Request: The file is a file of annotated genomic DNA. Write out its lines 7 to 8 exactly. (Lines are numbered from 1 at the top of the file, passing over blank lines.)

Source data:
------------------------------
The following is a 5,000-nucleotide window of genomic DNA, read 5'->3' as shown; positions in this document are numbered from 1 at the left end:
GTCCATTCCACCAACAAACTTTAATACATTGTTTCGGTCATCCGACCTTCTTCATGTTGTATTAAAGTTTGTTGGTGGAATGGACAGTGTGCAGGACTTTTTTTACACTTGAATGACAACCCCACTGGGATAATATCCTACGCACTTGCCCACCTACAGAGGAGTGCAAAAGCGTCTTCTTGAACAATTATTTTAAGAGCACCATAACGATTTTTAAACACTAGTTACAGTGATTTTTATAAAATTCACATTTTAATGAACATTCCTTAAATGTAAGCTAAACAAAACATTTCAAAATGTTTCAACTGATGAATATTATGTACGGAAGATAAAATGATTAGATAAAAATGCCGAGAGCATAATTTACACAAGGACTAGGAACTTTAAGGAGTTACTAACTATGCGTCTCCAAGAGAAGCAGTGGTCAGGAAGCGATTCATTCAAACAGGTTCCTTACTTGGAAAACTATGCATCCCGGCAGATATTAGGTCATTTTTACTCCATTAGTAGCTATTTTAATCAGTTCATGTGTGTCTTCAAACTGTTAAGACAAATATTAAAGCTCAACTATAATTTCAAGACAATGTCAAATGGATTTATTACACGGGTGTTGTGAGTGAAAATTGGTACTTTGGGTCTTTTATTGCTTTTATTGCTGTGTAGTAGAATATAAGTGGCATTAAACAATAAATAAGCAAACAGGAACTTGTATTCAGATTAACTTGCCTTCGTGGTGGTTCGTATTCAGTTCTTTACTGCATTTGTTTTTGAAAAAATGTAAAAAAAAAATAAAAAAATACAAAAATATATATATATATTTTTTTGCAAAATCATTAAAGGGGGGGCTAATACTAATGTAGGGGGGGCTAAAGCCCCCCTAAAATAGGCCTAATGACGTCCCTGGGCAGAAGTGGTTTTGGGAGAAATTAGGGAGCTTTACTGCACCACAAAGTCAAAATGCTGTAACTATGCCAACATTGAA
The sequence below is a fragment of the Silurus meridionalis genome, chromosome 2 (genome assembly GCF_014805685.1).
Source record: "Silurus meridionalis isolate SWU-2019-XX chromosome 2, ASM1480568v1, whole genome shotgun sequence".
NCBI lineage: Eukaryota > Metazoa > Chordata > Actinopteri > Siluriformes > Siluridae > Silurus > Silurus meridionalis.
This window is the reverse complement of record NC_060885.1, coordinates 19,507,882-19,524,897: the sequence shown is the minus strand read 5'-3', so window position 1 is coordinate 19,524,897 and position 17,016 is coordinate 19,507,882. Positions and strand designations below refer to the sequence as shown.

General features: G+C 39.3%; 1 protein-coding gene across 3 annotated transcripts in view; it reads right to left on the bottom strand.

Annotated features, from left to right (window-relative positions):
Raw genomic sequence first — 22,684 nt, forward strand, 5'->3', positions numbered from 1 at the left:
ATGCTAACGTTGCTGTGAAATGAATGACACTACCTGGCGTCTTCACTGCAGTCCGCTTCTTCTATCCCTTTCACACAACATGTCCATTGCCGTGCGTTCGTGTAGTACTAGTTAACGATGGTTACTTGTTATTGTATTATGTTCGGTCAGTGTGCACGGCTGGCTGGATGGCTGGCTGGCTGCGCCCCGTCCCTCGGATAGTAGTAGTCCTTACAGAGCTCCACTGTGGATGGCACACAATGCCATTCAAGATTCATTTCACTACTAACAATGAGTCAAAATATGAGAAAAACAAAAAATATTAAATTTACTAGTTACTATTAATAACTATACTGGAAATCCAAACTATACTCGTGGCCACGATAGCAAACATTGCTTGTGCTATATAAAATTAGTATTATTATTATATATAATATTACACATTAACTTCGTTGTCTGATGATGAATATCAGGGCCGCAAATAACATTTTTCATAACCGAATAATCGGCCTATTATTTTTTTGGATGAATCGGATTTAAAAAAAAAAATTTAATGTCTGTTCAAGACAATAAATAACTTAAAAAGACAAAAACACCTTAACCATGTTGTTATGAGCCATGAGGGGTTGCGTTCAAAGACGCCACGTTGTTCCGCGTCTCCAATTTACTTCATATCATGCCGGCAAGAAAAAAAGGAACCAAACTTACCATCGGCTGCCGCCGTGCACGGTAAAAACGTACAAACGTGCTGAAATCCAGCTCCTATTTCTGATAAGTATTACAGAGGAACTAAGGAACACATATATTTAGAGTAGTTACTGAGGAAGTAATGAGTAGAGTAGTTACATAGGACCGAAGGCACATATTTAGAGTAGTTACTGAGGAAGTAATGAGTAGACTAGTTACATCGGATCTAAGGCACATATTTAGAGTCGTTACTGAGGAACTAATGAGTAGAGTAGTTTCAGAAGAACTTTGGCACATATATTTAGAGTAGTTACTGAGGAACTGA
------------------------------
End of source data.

General features: G+C 39.3%; 1 protein-coding gene across 3 annotated transcripts in view; it reads right to left on the bottom strand.

Annotated features, from left to right (window-relative positions):